Continue reading

September 10, 2014

Stella Liebeck

stella award

Hot Cup

Liebeck v. McDonald’s Restaurants, also known as the McDonald’s coffee case, was a 1994 product liability lawsuit that became a flash point in the tort reform debate in the US. A New Mexico civil jury awarded $2.86 million to plaintiff Stella Liebeck, a 79-year-old woman who suffered third-degree burns in her pelvic region when she accidentally spilled hot coffee in her lap after purchasing it from a McDonald’s restaurant. Liebeck was hospitalized for eight days while she underwent skin grafting, followed by two years of medical treatment.

Liebeck’s attorneys argued that at 180–190 °F coffee was defective, claiming it was too hot and more likely to cause serious injury than coffee served at any other establishment. The jury damages included $160,000 to cover medical expenses and $2.7 million in punitive damages. The trial judge reduced the final verdict to $640,000, and the parties settled for a confidential amount before an appeal was decided. The case was said by some to be an example of frivolous litigation; ABC News called it, ‘the poster child of excessive lawsuits,’ while legal scholar Jonathan Turley said it was ‘a meaningful and worthy lawsuit.’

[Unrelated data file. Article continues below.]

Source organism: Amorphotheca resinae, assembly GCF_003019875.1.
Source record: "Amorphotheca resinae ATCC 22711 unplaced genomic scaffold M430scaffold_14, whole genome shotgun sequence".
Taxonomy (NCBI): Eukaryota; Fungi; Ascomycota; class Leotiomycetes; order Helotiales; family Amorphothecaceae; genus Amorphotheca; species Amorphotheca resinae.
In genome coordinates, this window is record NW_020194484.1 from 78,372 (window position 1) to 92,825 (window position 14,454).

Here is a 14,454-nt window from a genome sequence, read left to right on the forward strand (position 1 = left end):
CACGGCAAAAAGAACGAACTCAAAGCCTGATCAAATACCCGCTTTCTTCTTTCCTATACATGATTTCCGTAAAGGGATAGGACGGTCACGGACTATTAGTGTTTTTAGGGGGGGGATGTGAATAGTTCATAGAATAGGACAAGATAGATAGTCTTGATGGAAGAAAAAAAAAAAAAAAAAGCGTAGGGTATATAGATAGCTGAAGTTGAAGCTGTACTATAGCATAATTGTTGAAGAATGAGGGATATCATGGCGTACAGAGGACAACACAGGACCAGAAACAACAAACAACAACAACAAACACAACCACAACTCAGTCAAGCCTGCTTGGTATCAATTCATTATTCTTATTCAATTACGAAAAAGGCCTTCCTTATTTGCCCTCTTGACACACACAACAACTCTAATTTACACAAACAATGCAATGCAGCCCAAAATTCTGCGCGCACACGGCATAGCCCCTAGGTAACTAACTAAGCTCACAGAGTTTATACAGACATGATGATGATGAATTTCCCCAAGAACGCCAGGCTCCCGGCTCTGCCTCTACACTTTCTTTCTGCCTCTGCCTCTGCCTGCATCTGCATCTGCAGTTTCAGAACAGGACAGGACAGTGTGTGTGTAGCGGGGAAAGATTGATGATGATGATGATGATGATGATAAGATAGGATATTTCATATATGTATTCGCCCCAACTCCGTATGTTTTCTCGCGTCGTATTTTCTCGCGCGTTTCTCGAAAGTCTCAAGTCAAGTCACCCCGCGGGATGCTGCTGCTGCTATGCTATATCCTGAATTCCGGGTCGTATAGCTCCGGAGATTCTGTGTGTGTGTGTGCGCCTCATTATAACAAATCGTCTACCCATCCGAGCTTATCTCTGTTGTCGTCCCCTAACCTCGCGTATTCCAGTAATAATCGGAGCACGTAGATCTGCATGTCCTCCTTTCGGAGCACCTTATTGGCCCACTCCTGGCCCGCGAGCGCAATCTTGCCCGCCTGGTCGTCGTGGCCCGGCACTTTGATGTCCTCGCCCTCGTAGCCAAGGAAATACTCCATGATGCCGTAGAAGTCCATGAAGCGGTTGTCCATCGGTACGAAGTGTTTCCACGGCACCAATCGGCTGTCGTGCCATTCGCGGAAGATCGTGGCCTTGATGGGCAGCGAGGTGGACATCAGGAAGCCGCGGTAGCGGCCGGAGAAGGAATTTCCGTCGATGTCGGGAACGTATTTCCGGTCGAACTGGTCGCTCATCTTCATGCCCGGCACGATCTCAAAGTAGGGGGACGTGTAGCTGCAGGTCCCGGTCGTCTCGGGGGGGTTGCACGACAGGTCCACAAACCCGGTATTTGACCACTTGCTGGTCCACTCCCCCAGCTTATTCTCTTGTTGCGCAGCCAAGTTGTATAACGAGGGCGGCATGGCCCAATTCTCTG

Continue reading

September 9, 2014

Food Coma

meat coma

Postprandial [pohst-pran-dee-uhlsomnolence [som-nuh-luhns] (colloquially known as a food coma) is a normal state of drowsiness or lassitude following a meal. It has two components: a general state of low energy related to activation of the parasympathetic nervous system (can be thought of as ‘rest and digest’ as opposed to the ‘fight-or-flight’ effects of the sympathetic nervous system) in response to mass in the gastrointestinal tract, and a specific state of sleepiness caused by hormonal and neurochemical changes related to the rate at which glucose enters the bloodstream and its downstream effects on amino acid transport in the central nervous system.